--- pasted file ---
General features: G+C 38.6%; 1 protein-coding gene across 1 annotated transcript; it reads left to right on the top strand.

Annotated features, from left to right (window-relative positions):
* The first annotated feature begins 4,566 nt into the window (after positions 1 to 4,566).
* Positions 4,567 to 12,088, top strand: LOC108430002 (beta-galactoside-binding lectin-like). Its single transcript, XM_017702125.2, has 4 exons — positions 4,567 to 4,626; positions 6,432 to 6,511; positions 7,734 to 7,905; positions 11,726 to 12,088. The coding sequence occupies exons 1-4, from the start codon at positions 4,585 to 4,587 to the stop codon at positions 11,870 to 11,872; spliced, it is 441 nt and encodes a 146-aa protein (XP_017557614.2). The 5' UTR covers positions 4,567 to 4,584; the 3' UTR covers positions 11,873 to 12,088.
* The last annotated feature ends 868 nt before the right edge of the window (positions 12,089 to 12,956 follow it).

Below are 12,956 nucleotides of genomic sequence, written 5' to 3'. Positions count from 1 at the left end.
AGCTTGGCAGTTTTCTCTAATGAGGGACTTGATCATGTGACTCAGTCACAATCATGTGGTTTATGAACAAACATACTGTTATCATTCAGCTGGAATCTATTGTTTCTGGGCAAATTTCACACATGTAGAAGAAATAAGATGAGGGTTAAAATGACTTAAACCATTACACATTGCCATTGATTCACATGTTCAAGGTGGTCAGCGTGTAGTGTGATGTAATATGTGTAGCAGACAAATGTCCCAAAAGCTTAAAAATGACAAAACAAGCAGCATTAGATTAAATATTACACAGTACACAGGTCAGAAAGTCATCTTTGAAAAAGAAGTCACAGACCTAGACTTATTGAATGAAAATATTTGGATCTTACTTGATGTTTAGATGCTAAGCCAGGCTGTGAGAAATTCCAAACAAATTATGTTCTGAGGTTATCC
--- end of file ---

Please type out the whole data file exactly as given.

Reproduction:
General features: G+C 38.6%; 1 protein-coding gene across 1 annotated transcript; it reads left to right on the top strand.

Annotated features, from left to right (window-relative positions):
* The first annotated feature begins 4,566 nt into the window (after positions 1 to 4,566).
* Positions 4,567 to 12,088, top strand: LOC108430002 (beta-galactoside-binding lectin-like). Its single transcript, XM_017702125.2, has 4 exons — positions 4,567 to 4,626; positions 6,432 to 6,511; positions 7,734 to 7,905; positions 11,726 to 12,088. The coding sequence occupies exons 1-4, from the start codon at positions 4,585 to 4,587 to the stop codon at positions 11,870 to 11,872; spliced, it is 441 nt and encodes a 146-aa protein (XP_017557614.2). The 5' UTR covers positions 4,567 to 4,584; the 3' UTR covers positions 11,873 to 12,088.
* The last annotated feature ends 868 nt before the right edge of the window (positions 12,089 to 12,956 follow it).

Below are 12,956 nucleotides of genomic sequence, written 5' to 3'. Positions count from 1 at the left end.
AGCTTGGCAGTTTTCTCTAATGAGGGACTTGATCATGTGACTCAGTCACAATCATGTGGTTTATGAACAAACATACTGTTATCATTCAGCTGGAATCTATTGTTTCTGGGCAAATTTCACACATGTAGAAGAAATAAGATGAGGGTTAAAATGACTTAAACCATTACACATTGCCATTGATTCACATGTTCAAGGTGGTCAGCGTGTAGTGTGATGTAATATGTGTAGCAGACAAATGTCCCAAAAGCTTAAAAATGACAAAACAAGCAGCATTAGATTAAATATTACACAGTACACAGGTCAGAAAGTCATCTTTGAAAAAGAAGTCACAGACCTAGACTTATTGAATGAAAATATTTGGATCTTACTTGATGTTTAGATGCTAAGCCAGGCTGTGAGAAATTCCAAACAAATTATGTTCTGAGGTTATCC